RST Winter Lecture Series “Living in an Uncertain World” Part Three

Date: July 27, 2016
Time: 7 for 7.30 pm

Location:

Stanley Burbury Theatre, University of Tasmania
Churchill Ave, SANDY BAY

Details:

Chair: Her Excellency Professor the Honourable Kate Warner, AM, Governor of Tasmania

The psychology of climate science denial with Dr John Cook, UQ

Around 7% of Australians believe climate change isn’t happening. What drives this rejection of climate science? The biggest driver of climate science denial isn’t education, science literacy, age or income: it’s who you vote for. Political ideology is a key factor, with people who oppose regulation of the fossil fuel industry denying there’s a problem needing solving in the first place. This matters because misinformation generated by this small group confuses the public, decreasing public support for climate action. How do we respond to climate science denial? Presenting evidence about climate change to those who reject climate science is not only ineffective, it can even backfire and harden their views. Instead, psychological research into inoculation theory points to another approach. Just as a vaccination stops a virus from spreading by exposing people to a weak form of the virus, we build resistance to science denial by explaining the techniques and fallacies of misinformation. Rather than try to change the minds of a small minority immune to evidence, we communicate to the majority who are still open to evidence. And not only do we need to communicate the science, we also need to explain how that science can get distorted.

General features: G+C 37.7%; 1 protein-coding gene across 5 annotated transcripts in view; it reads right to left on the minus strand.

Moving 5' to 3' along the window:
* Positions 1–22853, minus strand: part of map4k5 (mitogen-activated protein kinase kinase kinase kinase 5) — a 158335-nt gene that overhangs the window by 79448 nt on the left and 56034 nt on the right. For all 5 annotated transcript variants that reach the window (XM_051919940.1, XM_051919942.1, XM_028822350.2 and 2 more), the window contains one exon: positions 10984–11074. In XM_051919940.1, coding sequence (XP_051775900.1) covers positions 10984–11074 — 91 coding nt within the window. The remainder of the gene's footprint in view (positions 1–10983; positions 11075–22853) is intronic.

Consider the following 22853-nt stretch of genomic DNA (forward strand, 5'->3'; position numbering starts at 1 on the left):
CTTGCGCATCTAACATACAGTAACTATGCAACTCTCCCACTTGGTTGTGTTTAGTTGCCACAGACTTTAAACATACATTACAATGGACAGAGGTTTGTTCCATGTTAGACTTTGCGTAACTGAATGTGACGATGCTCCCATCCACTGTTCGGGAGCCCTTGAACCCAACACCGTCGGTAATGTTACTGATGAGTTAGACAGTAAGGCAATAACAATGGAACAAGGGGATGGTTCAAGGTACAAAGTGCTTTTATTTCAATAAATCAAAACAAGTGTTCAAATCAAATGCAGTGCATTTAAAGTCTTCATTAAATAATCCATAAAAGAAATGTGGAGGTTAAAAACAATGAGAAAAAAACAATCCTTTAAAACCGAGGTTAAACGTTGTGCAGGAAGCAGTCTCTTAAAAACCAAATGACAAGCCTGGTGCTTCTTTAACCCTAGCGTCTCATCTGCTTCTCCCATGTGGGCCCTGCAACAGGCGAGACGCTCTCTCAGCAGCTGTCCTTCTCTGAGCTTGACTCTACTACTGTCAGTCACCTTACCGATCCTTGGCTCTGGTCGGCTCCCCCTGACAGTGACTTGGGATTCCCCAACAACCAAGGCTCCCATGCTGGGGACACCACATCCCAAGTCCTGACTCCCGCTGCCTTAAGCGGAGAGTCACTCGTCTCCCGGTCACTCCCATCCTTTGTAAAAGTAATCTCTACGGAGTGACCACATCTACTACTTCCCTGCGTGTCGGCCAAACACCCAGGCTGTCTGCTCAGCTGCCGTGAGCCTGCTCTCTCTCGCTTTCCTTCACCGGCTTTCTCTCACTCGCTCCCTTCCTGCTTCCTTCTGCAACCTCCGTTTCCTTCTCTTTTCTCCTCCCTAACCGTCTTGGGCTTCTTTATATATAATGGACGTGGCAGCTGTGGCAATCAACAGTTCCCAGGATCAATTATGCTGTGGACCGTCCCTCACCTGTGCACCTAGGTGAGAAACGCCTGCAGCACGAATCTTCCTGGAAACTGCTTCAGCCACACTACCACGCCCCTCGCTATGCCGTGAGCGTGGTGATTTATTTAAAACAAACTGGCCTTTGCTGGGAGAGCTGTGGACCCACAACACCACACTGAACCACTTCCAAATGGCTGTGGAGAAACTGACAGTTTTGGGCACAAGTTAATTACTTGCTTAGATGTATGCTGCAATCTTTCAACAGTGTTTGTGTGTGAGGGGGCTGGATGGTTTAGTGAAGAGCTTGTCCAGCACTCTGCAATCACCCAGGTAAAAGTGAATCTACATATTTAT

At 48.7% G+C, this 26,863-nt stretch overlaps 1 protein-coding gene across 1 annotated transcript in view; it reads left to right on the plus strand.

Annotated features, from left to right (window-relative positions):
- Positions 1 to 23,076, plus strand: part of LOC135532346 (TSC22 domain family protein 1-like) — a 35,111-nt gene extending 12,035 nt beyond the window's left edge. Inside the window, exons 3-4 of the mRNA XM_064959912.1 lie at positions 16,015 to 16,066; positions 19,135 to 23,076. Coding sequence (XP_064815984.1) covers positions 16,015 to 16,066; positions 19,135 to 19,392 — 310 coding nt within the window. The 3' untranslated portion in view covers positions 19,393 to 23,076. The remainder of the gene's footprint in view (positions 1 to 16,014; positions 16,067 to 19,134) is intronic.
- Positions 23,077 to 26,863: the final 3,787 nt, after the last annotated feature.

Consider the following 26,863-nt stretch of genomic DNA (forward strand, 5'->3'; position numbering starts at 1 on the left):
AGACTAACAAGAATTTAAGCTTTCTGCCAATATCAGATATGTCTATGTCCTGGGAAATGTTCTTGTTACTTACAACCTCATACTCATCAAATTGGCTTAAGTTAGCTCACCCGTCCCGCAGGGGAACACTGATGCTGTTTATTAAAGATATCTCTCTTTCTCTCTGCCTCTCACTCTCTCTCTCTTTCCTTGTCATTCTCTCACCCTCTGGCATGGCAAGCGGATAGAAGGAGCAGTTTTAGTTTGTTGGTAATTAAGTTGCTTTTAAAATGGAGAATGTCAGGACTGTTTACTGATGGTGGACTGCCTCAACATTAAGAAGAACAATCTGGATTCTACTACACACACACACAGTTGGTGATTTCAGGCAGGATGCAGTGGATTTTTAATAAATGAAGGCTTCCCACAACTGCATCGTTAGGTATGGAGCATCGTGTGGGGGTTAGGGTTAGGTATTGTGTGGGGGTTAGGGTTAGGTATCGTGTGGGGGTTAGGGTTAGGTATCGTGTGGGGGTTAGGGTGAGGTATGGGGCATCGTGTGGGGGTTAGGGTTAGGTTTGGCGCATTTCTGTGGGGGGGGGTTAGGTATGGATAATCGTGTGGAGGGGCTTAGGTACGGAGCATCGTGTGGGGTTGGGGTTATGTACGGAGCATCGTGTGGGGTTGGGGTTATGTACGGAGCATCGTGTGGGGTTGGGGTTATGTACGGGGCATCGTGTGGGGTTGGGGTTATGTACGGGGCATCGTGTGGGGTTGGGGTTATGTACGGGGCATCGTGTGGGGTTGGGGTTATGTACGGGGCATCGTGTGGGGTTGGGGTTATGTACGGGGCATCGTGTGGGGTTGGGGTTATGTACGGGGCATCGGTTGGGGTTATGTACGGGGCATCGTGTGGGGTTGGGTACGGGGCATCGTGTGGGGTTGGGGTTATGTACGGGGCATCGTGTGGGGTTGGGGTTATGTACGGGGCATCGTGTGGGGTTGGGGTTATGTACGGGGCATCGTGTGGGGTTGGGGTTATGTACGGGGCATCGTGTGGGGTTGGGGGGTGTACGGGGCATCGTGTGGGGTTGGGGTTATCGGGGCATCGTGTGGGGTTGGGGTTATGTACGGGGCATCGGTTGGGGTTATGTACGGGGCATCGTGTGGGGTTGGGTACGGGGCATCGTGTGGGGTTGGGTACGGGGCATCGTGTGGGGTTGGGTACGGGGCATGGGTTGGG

Smart grids, messy society with Associate Professor Heather Lovell, UTAS

How we produce and consume electricity is changing: more of us have rooftop solar, there is greater opportunity to purchase household battery storage, and detailed energy data is more widely available. A growing concern of utilities and governments is that large numbers of people will opt to leave the electricity grid (i.e. centralised electricity provision), as it becomes increasingly technically feasible and cost-effective to do so. In this short talk Associate Professor Lovell will explore the nature of the changes already underway in the Australian electricity sector, and consider what past experience tells us about ‘megashifts’. She will also explore how change in an uncertain world can be effectively governed.

MORE INFORMATION

Event audience: Everyone